Mary J. Blige recently stopped by Hot 97 and chatted it up with Funkmaster Flex about her upcoming album, Strength of a Woman.
While there, though, she touched on how she feels about serving as the blueprint for several other R&B songstresses who came after her, and she definitely kept it 100.
Specifically, Flex asked her how she felt about the cycle starting with Faith Evans' introduction to the scene. Does she feel like she stole her sound?
“I mean, of course,” she said. “If you knew it from the outside, you know I knew it from the inside, right? Of course, and it is what it is. I mean, here I am, me and Puff [Daddy] working this close, he goes and gets his own company. He gets his girl. Of course he wants her to be a version of me. That’s understandable. That’s business, and every chick after that was the same thing, but that’s fine.”
When asked if it annoyed her at the time, she kept it PC, but went on to admit that she eventually learned that it was all just business.
“I’m not gon’ say nothin’. [laughs] I was just confused a teeny bit because I know I have my own everything and this is what I do so why doesn’t everybody else have their own everything?" she said. "So, I wasn’t angry or ticked. I just was like, 'The f**k’s going on?' But then I caught on and I was like, ‘Oh, OK, there’s another one, and here comes another one. Oh, and her comes another one. So it was like, ‘It’s business. I see what Puff did. OK, I get it.’”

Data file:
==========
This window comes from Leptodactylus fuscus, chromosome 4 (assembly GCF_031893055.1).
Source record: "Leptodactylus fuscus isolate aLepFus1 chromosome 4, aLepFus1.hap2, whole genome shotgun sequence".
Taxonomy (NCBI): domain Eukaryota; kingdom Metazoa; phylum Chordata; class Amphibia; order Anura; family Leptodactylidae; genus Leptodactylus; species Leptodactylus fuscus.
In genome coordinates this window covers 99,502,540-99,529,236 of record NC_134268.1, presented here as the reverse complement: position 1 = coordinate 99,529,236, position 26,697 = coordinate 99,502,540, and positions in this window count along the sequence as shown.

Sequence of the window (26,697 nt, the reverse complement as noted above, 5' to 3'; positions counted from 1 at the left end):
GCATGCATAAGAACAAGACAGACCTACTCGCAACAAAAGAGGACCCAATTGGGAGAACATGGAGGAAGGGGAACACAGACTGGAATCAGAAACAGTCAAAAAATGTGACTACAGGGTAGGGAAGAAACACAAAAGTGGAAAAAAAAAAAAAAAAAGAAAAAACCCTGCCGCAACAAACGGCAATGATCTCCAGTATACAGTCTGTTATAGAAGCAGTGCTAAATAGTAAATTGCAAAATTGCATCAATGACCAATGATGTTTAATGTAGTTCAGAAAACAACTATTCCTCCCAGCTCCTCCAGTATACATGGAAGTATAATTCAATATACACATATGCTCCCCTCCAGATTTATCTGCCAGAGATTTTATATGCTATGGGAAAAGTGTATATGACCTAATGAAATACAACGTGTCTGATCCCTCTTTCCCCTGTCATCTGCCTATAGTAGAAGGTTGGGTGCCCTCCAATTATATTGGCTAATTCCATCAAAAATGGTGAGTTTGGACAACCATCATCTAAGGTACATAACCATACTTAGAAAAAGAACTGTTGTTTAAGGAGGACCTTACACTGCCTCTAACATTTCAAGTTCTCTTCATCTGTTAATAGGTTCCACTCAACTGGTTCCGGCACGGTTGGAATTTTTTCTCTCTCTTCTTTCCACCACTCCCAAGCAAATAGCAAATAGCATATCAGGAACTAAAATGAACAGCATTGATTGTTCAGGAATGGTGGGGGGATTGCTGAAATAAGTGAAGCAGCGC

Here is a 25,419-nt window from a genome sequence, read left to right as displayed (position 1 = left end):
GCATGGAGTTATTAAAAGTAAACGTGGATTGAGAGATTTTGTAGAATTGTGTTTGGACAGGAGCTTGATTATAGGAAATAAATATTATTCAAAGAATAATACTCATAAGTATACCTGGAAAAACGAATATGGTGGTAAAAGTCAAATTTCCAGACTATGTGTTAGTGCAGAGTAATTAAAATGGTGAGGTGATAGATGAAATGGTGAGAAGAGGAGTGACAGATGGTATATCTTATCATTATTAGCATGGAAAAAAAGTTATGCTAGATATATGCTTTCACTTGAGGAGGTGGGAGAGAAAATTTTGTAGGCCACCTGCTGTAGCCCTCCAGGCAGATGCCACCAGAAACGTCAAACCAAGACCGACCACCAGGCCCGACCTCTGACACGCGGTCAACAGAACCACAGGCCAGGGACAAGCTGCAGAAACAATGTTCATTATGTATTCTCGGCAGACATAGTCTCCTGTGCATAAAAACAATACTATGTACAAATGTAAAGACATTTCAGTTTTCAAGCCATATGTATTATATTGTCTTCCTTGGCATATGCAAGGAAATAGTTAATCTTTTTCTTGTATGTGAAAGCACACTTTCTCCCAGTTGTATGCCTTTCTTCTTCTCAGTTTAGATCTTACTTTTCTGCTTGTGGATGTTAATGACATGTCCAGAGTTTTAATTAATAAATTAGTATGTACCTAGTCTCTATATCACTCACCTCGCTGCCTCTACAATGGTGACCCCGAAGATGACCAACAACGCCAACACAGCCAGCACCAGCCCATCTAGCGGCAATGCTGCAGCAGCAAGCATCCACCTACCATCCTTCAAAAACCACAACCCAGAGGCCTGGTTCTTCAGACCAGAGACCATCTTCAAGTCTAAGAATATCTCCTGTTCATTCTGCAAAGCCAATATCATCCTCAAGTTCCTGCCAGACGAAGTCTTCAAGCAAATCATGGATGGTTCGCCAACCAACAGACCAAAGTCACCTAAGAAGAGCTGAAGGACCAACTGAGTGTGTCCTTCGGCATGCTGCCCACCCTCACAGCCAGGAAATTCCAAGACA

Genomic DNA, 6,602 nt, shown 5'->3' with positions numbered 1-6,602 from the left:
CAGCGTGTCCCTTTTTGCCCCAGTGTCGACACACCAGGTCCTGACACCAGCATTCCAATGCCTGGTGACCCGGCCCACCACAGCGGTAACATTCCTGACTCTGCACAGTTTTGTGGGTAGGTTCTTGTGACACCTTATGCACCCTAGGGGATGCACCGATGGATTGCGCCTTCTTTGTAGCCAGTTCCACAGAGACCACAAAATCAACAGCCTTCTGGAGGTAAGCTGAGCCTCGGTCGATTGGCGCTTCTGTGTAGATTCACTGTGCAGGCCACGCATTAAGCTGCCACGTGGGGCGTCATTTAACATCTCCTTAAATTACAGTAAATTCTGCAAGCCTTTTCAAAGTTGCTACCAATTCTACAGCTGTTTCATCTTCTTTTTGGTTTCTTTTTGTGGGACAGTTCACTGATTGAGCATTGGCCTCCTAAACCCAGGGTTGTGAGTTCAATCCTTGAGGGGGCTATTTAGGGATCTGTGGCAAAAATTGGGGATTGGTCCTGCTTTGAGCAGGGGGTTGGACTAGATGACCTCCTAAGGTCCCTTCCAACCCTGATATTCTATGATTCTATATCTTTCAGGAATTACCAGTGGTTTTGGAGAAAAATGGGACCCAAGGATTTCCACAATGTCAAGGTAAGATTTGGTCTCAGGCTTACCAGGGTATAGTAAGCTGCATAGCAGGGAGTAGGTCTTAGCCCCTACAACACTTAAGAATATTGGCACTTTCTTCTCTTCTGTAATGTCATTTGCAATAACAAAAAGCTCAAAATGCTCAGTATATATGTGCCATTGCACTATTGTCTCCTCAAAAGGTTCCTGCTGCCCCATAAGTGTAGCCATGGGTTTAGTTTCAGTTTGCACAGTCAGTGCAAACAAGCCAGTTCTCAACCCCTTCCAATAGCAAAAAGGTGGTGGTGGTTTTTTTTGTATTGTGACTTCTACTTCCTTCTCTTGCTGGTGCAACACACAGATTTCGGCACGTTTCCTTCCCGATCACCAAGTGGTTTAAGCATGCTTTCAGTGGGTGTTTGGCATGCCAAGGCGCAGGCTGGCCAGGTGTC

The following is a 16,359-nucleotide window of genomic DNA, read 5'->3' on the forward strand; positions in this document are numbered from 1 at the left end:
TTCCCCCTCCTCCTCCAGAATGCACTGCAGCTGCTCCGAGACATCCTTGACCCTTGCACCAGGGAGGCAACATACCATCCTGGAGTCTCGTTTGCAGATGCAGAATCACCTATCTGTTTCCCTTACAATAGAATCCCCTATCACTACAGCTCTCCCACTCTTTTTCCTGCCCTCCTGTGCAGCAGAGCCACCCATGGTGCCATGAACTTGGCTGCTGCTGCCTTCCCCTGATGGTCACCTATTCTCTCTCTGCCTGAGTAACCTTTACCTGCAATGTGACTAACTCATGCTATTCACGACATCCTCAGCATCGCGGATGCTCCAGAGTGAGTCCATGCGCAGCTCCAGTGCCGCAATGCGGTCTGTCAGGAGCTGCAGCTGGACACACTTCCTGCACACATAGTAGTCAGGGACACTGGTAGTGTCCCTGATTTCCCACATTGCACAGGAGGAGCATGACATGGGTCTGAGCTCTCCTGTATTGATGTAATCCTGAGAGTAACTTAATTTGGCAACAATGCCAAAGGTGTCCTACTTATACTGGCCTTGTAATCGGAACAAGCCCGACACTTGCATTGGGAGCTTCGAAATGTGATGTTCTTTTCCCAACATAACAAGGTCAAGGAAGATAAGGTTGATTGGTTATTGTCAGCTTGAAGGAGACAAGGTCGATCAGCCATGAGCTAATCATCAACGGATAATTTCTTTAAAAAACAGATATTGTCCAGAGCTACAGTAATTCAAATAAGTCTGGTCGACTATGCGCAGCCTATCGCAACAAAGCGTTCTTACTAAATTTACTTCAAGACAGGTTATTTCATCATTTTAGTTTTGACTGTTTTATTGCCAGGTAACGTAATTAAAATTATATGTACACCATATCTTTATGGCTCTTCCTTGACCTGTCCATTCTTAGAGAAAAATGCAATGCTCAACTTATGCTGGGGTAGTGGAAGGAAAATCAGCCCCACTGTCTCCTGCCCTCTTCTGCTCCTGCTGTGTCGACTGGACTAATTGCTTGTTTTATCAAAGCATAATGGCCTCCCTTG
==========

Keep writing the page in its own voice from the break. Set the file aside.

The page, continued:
Watch her be candid in her response, below:
Speaking of Evans, the Queen of Hip Hop Soul also addressed claims that her she wanted her vocals removed from their duet, "Love Don't Live Here Anymore."
In her words, that was all a lie — and Diddy's then protégé was also told less than the truth.
Get caught up on MJB's recent interview about her divorce with BET Breaks, above.
(Photo: Pascal Le Segretain/Getty Images)
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